Essay about Asian Tradition

Essay about Asian Tradition

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It is true to say that tradition is an important aspect of Asian art. Yet with Asian art we are always struck by the question of which tradition? Much more scholarship is being produced today on the syncretic nature of Asia, that is, how traditions in different Asian states share cultural heritage and are inherently interconnected. While this is certainly the case with the shared cultures of South Asia, South East Asia and East Asia perhaps a larger question looms as to how tradition impacts upon art today. One of the most important developments has been the emergence of parallel art worlds, with artists divided between those who continue artistic traditions (such as ink painting and lacquer, as well as uphold styles valorized by the state such as oil painting) and those artists who participate in the experimental art world (working in the medium of installation, video art and photography) traveling the world for events much like this one, the Gwangju Biennale. It is often the former art world that is rarely spoken of outside Asia although in many cases within their respective countries these artists hold much of the power over art academies, artist associations and national galleries. I wanted to begin my talk today with this explanation of parallel art worlds because when we speak about tradition in relation to Asian contemporary art, we must be mindful that a larger group of artists are engaged in practices that do not fit neatly into our own ideas of what contemporary art is.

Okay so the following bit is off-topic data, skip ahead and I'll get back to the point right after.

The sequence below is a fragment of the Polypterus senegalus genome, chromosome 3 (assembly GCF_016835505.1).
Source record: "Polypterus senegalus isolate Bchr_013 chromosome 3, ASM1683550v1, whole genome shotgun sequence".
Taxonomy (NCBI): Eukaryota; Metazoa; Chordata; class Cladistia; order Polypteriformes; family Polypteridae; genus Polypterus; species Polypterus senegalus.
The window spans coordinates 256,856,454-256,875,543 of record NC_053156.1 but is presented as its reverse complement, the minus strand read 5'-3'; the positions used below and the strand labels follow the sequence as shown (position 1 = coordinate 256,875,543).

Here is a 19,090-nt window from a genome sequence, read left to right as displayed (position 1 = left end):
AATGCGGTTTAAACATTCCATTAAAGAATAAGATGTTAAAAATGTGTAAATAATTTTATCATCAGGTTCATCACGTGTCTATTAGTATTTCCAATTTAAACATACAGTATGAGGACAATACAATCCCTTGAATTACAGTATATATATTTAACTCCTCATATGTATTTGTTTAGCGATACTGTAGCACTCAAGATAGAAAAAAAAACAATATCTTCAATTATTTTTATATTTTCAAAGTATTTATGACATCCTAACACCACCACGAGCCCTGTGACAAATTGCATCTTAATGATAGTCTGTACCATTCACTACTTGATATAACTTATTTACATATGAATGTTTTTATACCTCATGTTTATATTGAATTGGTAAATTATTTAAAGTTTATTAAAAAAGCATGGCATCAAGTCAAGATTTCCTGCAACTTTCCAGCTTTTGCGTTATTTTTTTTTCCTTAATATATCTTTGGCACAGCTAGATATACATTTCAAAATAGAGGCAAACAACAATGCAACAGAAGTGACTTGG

Perhaps surprisingly, experimental artists are also cast in terms of tradition in curated exhibitions. When we look at the way that the work of Asian artists has been framed it is most often as a break with tradition, which is in keeping with the not...


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... period (1185-1333), early 14th century, which illustrates at once the similarities and differences between the works. The artist has here replaced the sword with a rifle and a Japanese flag in a somewhat ambiguous statement of nationalism. Whatever his intention here we see his desire to locate this wrathful deity in today’s world of military aggression. Other works by this artist might also show clearer links to a graffiti and street culture aesthetic although I have chosen images that best relate to traditional antecedents.

There are of course many other artists who employ ideas of tradition in their works while an equal number choose not to work within obvious references to tradition, but it is my hope that by looking at these artists today we have gained some insight into some of the divergent ways that artists approach tradition in their work.





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